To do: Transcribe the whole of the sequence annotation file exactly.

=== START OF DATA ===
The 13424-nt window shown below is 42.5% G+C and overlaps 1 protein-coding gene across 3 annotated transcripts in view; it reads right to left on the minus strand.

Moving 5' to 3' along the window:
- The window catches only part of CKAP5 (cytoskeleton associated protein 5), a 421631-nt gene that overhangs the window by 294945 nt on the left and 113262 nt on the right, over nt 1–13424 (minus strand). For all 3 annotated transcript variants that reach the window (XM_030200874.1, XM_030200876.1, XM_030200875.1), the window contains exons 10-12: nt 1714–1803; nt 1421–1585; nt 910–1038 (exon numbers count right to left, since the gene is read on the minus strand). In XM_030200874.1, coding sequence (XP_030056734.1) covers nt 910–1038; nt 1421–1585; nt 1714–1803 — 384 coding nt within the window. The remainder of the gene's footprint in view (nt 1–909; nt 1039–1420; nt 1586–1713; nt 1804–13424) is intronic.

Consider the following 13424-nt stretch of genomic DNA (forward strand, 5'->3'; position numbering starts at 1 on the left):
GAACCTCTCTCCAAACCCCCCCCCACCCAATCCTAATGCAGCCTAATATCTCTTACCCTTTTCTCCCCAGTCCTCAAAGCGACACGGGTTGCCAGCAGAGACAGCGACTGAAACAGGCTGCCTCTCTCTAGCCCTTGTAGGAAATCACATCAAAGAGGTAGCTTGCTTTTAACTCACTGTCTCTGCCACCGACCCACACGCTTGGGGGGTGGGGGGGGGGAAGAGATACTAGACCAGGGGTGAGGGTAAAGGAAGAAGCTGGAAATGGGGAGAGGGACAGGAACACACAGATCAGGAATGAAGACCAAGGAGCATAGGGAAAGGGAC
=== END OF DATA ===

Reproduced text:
The 13424-nt window shown below is 42.5% G+C and overlaps 1 protein-coding gene across 3 annotated transcripts in view; it reads right to left on the minus strand.

Moving 5' to 3' along the window:
- The window catches only part of CKAP5 (cytoskeleton associated protein 5), a 421631-nt gene that overhangs the window by 294945 nt on the left and 113262 nt on the right, over nt 1–13424 (minus strand). For all 3 annotated transcript variants that reach the window (XM_030200874.1, XM_030200876.1, XM_030200875.1), the window contains exons 10-12: nt 1714–1803; nt 1421–1585; nt 910–1038 (exon numbers count right to left, since the gene is read on the minus strand). In XM_030200874.1, coding sequence (XP_030056734.1) covers nt 910–1038; nt 1421–1585; nt 1714–1803 — 384 coding nt within the window. The remainder of the gene's footprint in view (nt 1–909; nt 1039–1420; nt 1586–1713; nt 1804–13424) is intronic.

Consider the following 13424-nt stretch of genomic DNA (forward strand, 5'->3'; position numbering starts at 1 on the left):
GAACCTCTCTCCAAACCCCCCCCCACCCAATCCTAATGCAGCCTAATATCTCTTACCCTTTTCTCCCCAGTCCTCAAAGCGACACGGGTTGCCAGCAGAGACAGCGACTGAAACAGGCTGCCTCTCTCTAGCCCTTGTAGGAAATCACATCAAAGAGGTAGCTTGCTTTTAACTCACTGTCTCTGCCACCGACCCACACGCTTGGGGGGTGGGGGGGGGGAAGAGATACTAGACCAGGGGTGAGGGTAAAGGAAGAAGCTGGAAATGGGGAGAGGGACAGGAACACACAGATCAGGAATGAAGACCAAGGAGCATAGGGAAAGGGAC